“We have seen more cases of community transmission spreading across a wider area of Sydney,” said Queensland Premier Annastacia Palaszczuk.
“Throughout this pandemic we have acted quickly to put the health of Queenslanders first. And that’s what we’re doing here.”
The Queensland border also remains closed to anyone travelling from Victoria.
ACT postpones further easing of restrictions
The ACT remains under stage two of its plan to ease restrictions, which limits all indoor and outdoor gatherings to a maximum of 100 people within the one person per four square metre rule.
The region has postponed its transition to phase three, which will be assessed on a weekly basis. More information here.
EEAA encourages states to be #ExpoReady
Exhibition and Event Association of Australasia (EEAA) president Spiro Anemogiannis says while the situations in NSW and Victoria is creating uncertainty for the restart of events, other states, including QLD, SA, WA, ACT and the NT, have already started running domestic events.
A number of EEAA members have already successfully run events in recent weeks, which will help with restoring confidence across the sector.
“As you would have seen, we have embarked on our Rebuild Strategy, with the launch of the #ExpoReady campaign which is still very relevant, especially for states outside of Victoria,” says Anemogiannis.
“We have also begun discussions with a large number of industry associations to develop a national media campaign engaging associations and corporates to promote the value of business events and exhibitions.
“We need to stay on course as an industry. We are still lobbying for more support from government to keep us going until the real turnaround. We are in active discussions with the new National COVID-19 Commission (NCC) around its focus on creating jobs and stimulating our economy.”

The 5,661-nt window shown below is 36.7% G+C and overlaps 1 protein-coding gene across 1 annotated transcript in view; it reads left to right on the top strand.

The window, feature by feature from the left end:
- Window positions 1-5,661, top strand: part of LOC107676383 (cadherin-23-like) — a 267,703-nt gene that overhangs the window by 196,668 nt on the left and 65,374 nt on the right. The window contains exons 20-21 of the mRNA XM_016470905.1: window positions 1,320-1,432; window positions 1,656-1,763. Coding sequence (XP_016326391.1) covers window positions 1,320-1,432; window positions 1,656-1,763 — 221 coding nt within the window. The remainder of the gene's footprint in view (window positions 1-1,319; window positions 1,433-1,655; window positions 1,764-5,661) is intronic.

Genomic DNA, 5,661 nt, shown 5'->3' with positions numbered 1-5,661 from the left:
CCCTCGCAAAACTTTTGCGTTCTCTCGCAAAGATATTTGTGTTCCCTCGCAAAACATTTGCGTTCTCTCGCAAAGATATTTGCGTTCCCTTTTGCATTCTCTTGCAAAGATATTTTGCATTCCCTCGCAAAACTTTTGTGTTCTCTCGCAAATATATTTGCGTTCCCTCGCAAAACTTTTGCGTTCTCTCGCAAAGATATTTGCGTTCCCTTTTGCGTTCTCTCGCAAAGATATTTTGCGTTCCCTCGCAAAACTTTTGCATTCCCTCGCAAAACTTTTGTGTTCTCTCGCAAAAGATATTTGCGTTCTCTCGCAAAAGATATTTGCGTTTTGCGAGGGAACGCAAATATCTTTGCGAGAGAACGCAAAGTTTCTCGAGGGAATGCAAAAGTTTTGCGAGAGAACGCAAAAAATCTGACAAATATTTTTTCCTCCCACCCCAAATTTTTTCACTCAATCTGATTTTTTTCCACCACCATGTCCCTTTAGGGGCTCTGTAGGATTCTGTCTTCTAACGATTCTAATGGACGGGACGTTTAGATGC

WA, NT, SA and Tasmania
South Australia moved to Step 3 of its roadmap on 29 June, and has removed limits on gatherings completely and introduced a 1 person per 2 square metres rule instead.
Stage 3 restrictions commenced in Tasmania on 26 June, which sees the number of people permitted to gather now determined by 1 person per 2 square metres, up to a maximum of 250 people for an undivided space in an indoor premises and 500 people in an undivided space outdoors.
Most restrictions within Northern Territory have been lifted, under stage three of the government’s recovery roadmap. Events and public gatherings of less than 500 people are permitted to go ahead, with a COVID-19 Event Safety Plan.
Western Australia moved to Phase 4 on 27 June, which has resulted in event limits now only determined by the 2sqm rule. A new tentative date for Phase 5 is now set for Saturday, 15 August, which would see all event restrictions removed, but WA’s hard border will remain.
If you’re looking to host an event in any of the above locations, browse hundreds of great venues and suppliers on the A LIST Guide.
Featured image: Brisbane, Queensland